Laura Coppens is the Film Review Editor of Visual Anthropology Review. She is a doctoral candidate in social anthropology at the University Research Priority Program »Asia and Europe«, University of Zurich. During her residency at the Center for Media, Culture and History, funded by a Doc Mobility Grant from the Swiss National Science Foundation, she is completing her dissertation on cultural activism and queer subjectivity in Indonesia. As part of her PhD research, she produced the award-winning documentary Children of Srikandi that was created in collaboration with eight Indonesian female directors and explores the lives and experiences of queer women in Indonesia. As a curator, she focuses on South East Asian and queer cinema and has worked for different film festivals such as Asian Hot Shots Berlin, a festival for independent Asian film and video art in Berlin she was a founding member of. Laura has also served on numerous film festival juries including the Teddy Award of the Berlin International Film Festival, the world’s most important award for queer cinema, and was juror at the Cinemanila and Jakarta International Film Festival among others. Currently, she is a member of the pre-screening committee for PBS’s P.O.V. documentary program.
Dr. Suzi Hutchings is a Central Arrernte woman whose mother’s family is from Alice Springs, Northern Territory, Central Australia. She is an anthropologist and expert witness in native title cases across Australia. Hutchings is part of an Indigenous teaching team developing the first Indigenous Major at the University of Adelaide and is the Co-ordinator of the University Preparatory Program at Wilto Yerlo, a program for Aboriginal and Torres Strait Islander people who want to enter University but do not have the standard academic entry requirements. Hutchings additionally DJs and produces an eclectic music program called Crossing Tracks, every Monday night on Community Radio, Radio Adelaide 101.5FM which is part of the University of Adelaide. She has published and written many government and court reports on Aboriginal Heritage, Aboriginal youth and the Criminal Justice system and on Aboriginal families coming before the Federal Family Court of Australia. Dr. Hutchings is the recipient of the 2013 Endeavour Research Fellowship for Indigenous Australians for her research while in residency at NYU on the history, messages and styles of Hip Hop music, art and dance among Indigenous and minority groups in Australia, North America and Canada.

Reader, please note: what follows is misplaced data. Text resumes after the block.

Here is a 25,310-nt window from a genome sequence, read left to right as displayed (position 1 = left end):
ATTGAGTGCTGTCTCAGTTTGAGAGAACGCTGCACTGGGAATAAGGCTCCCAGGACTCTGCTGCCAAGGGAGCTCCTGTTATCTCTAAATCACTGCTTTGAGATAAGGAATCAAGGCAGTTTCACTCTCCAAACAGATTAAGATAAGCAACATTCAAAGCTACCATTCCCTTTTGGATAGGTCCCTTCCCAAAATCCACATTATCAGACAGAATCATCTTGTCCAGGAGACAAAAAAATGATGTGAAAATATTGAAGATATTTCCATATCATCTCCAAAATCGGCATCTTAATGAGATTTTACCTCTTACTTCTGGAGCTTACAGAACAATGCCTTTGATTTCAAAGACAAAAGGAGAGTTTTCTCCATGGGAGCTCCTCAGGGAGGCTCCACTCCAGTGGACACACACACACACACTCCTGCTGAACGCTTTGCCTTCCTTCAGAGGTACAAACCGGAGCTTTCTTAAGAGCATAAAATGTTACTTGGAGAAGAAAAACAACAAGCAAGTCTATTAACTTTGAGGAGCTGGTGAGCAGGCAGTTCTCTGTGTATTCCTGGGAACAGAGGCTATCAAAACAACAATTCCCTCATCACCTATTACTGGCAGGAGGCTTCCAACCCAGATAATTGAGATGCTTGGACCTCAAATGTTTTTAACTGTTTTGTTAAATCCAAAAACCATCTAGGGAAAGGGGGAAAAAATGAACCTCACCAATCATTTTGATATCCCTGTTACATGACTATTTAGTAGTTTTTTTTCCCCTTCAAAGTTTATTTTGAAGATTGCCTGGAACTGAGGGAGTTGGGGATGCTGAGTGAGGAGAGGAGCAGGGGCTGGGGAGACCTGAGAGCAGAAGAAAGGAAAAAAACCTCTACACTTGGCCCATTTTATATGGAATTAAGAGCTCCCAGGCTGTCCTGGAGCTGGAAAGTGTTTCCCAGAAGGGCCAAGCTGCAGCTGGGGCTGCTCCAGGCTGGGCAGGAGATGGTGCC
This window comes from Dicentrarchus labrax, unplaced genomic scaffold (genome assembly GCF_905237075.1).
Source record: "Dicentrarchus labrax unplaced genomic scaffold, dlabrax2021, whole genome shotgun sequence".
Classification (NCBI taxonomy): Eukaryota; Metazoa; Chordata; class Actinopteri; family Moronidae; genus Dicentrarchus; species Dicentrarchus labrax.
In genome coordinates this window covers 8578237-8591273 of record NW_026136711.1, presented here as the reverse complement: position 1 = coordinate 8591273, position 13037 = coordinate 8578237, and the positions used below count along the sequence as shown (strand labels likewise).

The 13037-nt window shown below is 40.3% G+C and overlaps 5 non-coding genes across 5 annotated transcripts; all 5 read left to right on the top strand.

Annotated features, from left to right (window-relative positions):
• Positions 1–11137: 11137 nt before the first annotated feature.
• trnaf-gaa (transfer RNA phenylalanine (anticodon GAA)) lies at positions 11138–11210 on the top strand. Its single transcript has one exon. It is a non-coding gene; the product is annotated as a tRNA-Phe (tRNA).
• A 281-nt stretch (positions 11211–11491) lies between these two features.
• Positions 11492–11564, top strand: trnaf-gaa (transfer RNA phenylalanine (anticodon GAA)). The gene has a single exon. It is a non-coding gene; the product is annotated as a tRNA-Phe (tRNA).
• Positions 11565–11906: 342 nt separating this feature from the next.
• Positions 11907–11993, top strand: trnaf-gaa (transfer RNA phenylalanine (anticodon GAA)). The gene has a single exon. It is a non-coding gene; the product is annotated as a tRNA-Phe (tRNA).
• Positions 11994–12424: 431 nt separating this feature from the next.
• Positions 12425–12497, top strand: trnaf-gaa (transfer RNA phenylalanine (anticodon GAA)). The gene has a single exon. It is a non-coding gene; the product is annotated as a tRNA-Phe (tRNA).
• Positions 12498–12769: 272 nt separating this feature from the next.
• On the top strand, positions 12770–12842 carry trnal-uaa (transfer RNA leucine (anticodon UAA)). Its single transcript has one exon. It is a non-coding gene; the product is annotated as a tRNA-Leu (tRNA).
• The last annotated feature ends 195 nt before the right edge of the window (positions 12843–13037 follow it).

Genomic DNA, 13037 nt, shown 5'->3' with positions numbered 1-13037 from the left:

B Ruby Rich is a professor in the Social Documentation Program and Film and Digital Media Department of the University of California, Santa Cruz. She’s the author of New Queer Cinema: The Director’s Cut (Duke, 2013) and Chick Flicks: Theories and Memories of the Feminist Film Movement (Duke, 1998). She has published widely in newspapers, magazines, and the scholarly press, and is a frequent commentator on radio and television. Rich got her start in film exhibition at the Gene Siskel Film Center in Chicago and went on to run the film and electronic media program at the New York State Council on the Arts. She coined the term “New Queer Cinema” through articles in the Village Voice and Sight and Sound tracing films and panels at Sundance and the Institute of Contemporary Art (UK) in the early 1990s. She has been involved with film festivals throughout her career, and last year was presented with the Frameline Award for her contributions to LGBT cinema culture. In 2006, she received the Society for Cinema and Media Studies’ Distinguished Career Achievement award and, in 2007, was awarded Yale University’s James Brudner Memorial Award for outstanding contributions to LGBT scholarship. She was recently named Editor of Film Quarterly, the oldest continual film journal in the U.S.